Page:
With the signing of Billy Hamilton this week, the Kansas City Royals will have three of the best stealers in the Majors in their starting lineup.
The Kansas City Royals now have three players on their roster who can steal 40 or more bases next year. For a team with little to no power, this is how they will have to generate offense.
Adding Billy Hamilton to this roster was a great move for the Royals. Speed and defense come cheaper than power from a plodding corner outfielder or aging designated hitter.
Reportedly, Hamilton’s deal with the Royals is a one-year pact for $5.25 million, including $1 million in incentives, according to Buster Olney.
Though only 28 years old, Hamilton has 277 career stolen bases. From 2014 through 2017, he averaged 57.5 thefts a season. He joins a squad that boasts the reigning Major League stolen base king, Whit Merrifield. The Royals’ second baseman has led the American League the past two season, averaging 39.5 pilfered bags.
Now throw in young Adalberto Mondesi, who stole 32 bases in just 75 games in 2018. Those three will offer as much speed as any threesome in recent memory. The Indians led the Majors with 135 steals in 2018. It’s conceivable Hamilton, Merrifield, and Mondesi could steal that many themselves.
Of course, the speed drops off significantly after that. Alex Gordon swiped 12 bases last year and Chris Owings averaged 15 a season over the past four years in Arizona, but after that, no player on the current roster stole more than three last season.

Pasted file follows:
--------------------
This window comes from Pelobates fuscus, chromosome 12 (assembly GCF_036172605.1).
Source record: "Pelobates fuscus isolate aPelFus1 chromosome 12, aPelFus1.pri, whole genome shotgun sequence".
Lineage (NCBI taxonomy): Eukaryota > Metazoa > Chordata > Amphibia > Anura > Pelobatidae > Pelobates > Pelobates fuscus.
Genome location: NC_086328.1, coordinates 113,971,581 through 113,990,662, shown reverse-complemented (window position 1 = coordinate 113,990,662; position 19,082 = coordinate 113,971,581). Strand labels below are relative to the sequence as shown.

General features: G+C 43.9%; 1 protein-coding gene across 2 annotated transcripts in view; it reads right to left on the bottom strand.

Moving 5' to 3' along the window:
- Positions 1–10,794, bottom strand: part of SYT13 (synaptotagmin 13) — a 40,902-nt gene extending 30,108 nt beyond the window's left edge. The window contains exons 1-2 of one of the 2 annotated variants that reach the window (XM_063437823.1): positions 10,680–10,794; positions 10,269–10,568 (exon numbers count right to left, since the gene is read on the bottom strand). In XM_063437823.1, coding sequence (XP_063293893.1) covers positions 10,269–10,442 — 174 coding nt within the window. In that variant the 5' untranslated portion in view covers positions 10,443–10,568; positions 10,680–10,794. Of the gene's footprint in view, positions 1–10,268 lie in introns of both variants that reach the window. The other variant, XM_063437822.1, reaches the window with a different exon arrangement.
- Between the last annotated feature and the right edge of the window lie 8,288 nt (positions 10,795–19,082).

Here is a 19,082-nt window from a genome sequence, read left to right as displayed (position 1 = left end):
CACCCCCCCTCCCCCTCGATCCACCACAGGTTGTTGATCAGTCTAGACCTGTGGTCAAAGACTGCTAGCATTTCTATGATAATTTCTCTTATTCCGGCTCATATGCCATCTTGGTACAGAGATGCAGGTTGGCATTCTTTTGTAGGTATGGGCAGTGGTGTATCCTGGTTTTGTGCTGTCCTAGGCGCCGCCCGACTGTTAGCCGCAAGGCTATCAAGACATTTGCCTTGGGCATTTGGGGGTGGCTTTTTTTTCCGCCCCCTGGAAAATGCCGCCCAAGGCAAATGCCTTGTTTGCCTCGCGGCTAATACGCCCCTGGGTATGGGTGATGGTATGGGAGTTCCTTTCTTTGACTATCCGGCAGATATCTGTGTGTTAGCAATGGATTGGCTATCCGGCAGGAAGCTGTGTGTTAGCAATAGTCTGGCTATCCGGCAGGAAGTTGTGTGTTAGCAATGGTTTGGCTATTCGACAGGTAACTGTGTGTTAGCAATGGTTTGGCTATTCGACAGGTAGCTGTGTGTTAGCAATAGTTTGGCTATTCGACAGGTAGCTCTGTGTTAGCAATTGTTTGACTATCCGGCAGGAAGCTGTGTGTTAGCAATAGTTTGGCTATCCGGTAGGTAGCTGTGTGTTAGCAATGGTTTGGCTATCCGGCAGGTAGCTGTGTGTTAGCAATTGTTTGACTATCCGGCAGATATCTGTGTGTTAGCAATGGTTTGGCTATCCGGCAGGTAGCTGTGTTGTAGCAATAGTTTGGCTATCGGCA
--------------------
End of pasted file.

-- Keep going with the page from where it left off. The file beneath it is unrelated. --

The biggest issue standing in the way of Hamilton’s running wild around the base paths is his inability to get on base in the first place. As the old saying goes, you can’t steal first base.
In 2,736 plate appearances, his career On Base Percentage is a paltry .298. In fact, he’s only topped .300 in OBP once in his career.
Alcides Escobar had that same issue, with an OBP of .293 in his career. He still managed to steal 174 bases, recording 17 or more six times in his career.
Once on base, Hamilton, Merrifield, and Mondesi can create havoc by distracting the pitchers and putting pressure on defenses.
When these three are on base, the batter will probably see a steady stream of fastballs as the pitchers try to hold the runners at bay.
It should make this offense, which doesn’t feature any marquee names, be fairly exciting. If these guys and get on base, they should make things happen.
Improving the speed and defense of this team is an affordable way for Dayton Moore to keep the Royals somewhat competitive next season as he awaits the development of some younger players in the organization. The fact they may offer some extra excitement is just a big bonus for fans!
The Kansas City Royals probably won’t compete for the postseason but they should be fun to watch on the basepaths with Hamilton, Merrifield, and Mondesi!